Conversion is present in Girard’s theory from the very beginning. It is the subject of the final chapter of Deceit, Desire, and the Novel. In his essay on Proust , Girard points out that the whole of In Search of Lost Time is a story of conversion: the narrator undergoes a conversion and is resurrected into a new life which was lost the first time around to mimetic desire. He even uses a term that Smith uses — “post-mimetic desire”. The Annunciation of this new life is the madeleine: “an image of a reality that is past from the viewpoint of the author, a promise of a reality that is yet to come from the viewpoint of the narrator” . The author is the achieved being of the narrator, who lives in the pursuit of being that is the condition of mimetic desire. Conversion is, then, the final message of Girard’s gospel — or rather the gospel Girard finds repeated in the great works of literature. It is the crown of the theory; for Smith to take it as a refutation of the theory is a profound misunderstanding.
Smith also attacks the other main part of Girard’s theory — the “scapegoat mechanism” to which he argues that mimetic desire naturally leads. As he explains in one interview :
Inasmuch as they desire the same thing, the members of the group become antagonists, in pairs, in triangles, in polygons, in whatever configurations you can imagine. The contagion signifies that some of them are going to abandon their personal antagonist and “choose” their neighbor’s. We see this all the time, when, for example, we shift the hatred we feel for our private enemies, but that we don’t dare take out against them, onto politicians. In this way partial scapegoats emerge, and by means of the same phenomenon they are gradually reduced in number even as their symbolic charge intensifies.
Perhaps even more worrisome for Girard’s mimetic theory is that it appears to leave out all those instances in which imitation serves as a force for social cohesion and cannot plausibly be said to involve any process […] leading to a culmination in scapegoating.
I would guess that here Smith is supposing Girard to claim that imitation — mimesis — can only lead to social cohesion through the scapegoat mechanism. But Girard explicitly denied this. Calling the sort of mimesis that leads to scapegoating “bad mimesis”, he explained that while he wanted to emphasise it, he never took it to be exclusive :
in my work, the ‘bad’ mimesis is always dominant, but the ‘good’ one is of course even more important. There would be no human mind, no education, no transmission of culture without mimesis. However, I do believe that the ‘bad’ mimesis needs to be emphasized because its reality remains overlooked, and it has been always neglected or mistaken for non-mimetic behaviour, and even denied by most observers.
Smith also proposes another criticism:
Contrary to Girard’s theory of the scapegoat, a promising alternative account of sacrifice has been defended by such thinkers as the pioneering classicist Walter Burkert, for whom the origins of culture lie in a recognition of the transgressive nature of the killing of animals — even if it is necessary for human life, the spilling of animal blood is a sufficiently powerful action to knock the cosmos out of alignment, and it is only by rituals of atonement that it may be set right again.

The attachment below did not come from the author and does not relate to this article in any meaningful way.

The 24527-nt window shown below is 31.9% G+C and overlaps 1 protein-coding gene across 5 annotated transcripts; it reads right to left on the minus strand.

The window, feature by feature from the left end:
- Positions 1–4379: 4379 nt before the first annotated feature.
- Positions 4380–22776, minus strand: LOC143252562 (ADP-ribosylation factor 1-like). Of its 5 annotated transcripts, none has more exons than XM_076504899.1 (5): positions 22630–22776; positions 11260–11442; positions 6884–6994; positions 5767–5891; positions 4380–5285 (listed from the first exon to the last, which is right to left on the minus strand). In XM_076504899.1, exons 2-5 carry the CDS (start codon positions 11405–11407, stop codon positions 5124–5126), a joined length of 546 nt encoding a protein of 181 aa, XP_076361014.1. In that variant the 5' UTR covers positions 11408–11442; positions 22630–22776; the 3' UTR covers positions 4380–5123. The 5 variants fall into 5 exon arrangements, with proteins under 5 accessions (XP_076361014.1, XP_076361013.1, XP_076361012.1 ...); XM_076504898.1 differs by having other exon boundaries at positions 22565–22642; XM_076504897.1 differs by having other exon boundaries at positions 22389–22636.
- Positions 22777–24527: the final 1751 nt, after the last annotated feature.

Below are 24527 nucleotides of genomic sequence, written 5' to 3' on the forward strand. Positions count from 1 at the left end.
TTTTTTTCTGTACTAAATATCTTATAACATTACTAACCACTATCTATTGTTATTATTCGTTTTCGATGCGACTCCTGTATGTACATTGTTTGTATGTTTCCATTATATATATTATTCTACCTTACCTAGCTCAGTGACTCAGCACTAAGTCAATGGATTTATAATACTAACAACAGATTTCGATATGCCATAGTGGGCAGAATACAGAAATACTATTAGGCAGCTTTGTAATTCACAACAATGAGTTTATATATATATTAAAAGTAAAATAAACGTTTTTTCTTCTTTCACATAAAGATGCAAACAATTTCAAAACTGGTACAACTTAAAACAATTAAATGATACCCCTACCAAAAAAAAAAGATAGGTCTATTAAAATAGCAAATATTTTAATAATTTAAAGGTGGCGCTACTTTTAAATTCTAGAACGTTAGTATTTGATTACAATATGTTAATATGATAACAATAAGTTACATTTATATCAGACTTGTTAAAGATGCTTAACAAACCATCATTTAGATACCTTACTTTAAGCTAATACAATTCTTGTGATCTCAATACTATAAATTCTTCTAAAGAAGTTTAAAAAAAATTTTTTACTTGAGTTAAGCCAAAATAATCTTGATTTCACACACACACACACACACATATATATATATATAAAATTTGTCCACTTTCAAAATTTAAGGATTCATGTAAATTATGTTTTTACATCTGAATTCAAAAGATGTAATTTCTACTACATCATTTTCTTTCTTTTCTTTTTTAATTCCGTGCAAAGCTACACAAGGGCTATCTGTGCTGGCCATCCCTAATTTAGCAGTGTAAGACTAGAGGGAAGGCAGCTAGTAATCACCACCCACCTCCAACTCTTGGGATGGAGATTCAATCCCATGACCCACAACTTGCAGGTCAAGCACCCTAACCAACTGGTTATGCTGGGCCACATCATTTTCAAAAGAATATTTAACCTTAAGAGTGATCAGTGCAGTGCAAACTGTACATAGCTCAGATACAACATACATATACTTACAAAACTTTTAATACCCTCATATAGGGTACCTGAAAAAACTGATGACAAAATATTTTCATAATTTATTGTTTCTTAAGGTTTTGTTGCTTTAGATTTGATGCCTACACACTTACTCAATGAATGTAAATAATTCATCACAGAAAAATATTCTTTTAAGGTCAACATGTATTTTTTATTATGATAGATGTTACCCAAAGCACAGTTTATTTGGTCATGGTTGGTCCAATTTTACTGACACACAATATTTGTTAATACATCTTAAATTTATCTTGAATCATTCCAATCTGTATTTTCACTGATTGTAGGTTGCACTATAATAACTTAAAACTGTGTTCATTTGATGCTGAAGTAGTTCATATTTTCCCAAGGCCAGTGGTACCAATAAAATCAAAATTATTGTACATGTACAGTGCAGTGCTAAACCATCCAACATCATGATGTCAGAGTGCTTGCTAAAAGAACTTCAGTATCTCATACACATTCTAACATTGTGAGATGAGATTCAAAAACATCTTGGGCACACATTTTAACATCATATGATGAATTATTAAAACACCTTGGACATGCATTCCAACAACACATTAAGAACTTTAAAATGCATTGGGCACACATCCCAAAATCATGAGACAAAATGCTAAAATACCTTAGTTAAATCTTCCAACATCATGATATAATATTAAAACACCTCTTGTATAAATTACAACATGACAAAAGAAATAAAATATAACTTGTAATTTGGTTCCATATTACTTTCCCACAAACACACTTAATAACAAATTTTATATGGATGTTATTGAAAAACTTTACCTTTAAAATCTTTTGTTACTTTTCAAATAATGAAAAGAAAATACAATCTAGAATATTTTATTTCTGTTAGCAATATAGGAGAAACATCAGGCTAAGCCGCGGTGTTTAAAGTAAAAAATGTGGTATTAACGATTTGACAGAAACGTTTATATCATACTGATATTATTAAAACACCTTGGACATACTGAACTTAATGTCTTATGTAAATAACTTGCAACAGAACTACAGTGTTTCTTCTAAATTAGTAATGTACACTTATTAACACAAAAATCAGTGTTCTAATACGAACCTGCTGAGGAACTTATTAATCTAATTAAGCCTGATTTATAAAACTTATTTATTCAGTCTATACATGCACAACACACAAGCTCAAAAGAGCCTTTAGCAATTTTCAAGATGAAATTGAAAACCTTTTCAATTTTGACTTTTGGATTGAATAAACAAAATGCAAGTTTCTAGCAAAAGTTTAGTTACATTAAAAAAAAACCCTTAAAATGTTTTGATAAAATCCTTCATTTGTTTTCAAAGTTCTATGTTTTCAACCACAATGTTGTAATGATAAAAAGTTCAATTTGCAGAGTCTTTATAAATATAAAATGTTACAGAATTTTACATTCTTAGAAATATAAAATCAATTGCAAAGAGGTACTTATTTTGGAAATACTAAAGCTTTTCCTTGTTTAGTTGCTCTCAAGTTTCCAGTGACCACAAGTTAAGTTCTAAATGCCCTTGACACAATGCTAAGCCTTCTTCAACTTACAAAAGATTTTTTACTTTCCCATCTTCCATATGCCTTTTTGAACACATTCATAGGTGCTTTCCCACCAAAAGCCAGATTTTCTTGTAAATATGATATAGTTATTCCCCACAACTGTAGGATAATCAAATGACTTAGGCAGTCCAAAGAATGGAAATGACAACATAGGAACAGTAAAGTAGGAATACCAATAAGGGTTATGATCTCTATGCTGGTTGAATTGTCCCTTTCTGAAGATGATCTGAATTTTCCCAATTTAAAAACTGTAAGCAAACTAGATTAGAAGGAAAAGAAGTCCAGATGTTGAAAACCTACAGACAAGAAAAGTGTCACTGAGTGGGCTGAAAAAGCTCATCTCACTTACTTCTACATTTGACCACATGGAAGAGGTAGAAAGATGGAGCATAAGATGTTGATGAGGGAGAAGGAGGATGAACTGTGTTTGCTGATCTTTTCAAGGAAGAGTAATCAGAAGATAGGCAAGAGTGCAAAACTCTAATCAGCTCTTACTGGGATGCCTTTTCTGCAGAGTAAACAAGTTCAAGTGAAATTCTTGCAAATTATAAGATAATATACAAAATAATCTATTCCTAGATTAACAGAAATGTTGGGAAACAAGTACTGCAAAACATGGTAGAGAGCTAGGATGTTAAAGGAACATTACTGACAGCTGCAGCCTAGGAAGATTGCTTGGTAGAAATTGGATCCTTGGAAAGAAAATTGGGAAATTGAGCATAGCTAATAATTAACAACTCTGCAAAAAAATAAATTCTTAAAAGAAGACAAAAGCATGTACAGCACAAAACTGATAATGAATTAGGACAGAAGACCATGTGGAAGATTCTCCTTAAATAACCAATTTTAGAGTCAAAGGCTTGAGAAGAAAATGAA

In bringing this up, it seems only fair to discuss Girard’s reply to Burkert, which Smith fails to mention. Questioned about Burkert, Girard replied :
In my view his theory has only one flaw: he argues that the hunting of large mammals came before religion. I think his book on Greek religion is remarkable. This is true of all the German anthropological theory on sacrifice. We had a discussion near Santa Cruz. From a theoretical standpoint, I wasn’t quite ready to enter into discussion with Burkert at that time, and he found my thesis too radical. He did not buy into my scapegoat theory because he prefers a theory that ultimately remains close to some kind of functionalism, as the ‘hunting hypothesis’ does.
And Girard discussed this ‘hunting hypothesis’ in Things Hidden :
The hunt has an invariably ritual character in primitive societies. […] Specialists tell us that the human digestive tract has remained that of the mainly vegetarian omnivore, the kind of system that preceded ours in the course of evolution. Man is not naturally a carnivore; human hunting should not be thought of in terms of animal predation.
To understand what might have impelled human beings to set off in pursuit of the largest and most dangerous animals or to devise the strategies necessary for prehistoric hunting, it is necessary and sufficient to recognize that hunting, at first, was actively linked to sacrifice. The object of the hunt is seen as a substitute for the original victim in its monstrous and sacred aspects.
Girard, in other words, gave arguments for his own position in contrast to Burkert’s — for seeing the practice of hunting as deriving from ritual sacrifice rather than the other way around. You can watch a video of him discussing the evidence for this in cave paintings. My point is not that he is necessarily right, but that he has arguments on precisely this point, to which Smith gives no consideration. Smith fails to acknowledge that Girard rejects the “necessary for human life” part of the Burkertian story he favours, in a principled way.
Smith concludes that “it is easy on even a casual study of [Girard’s] work to spot the weaknesses and lacunae”. But his criticisms of Girard don’t seem based on even a casual study. They attack what he seems to guess that Girard believed, on the basis of not very much evidence. Nor are there any quotations provided to support the interpretation. René Girard may or may not be, as Smith suggests, “the theorist our era deserves”. But surely he, along with our era, deserves a fairer standard of critique than this.
 Girard, René. Battling to the End: Conversations with Benoit Chantre (Michigan State University Press, 2009), ch.1, §3.
 Girard, René. When These Things Begin: Conversations with Michel Treguer (Michigan State University Press, 2009), p.11.
 Girard, René. A Theatre of Envy (Gracewing, 2000), p.337.
 Girard, René. Mimesis and Theory (Stanford University Press, 2008), p.265.
 Girard, René. Mimesis and Theory, pp.56–70.
 Girard, René. Mimesis and Theory, p.68.
 Girard, René. When These Things Begin, p.19.
 Girard, René. Evolution and Conversion (Bloomsbury, 2008), p.56.
 Girard, René. Evolution and Conversion, pp.101–2.
 Girard, René. Things Hidden Since the Foundation of the World (Bloomsbury, 2016), pp.68–9.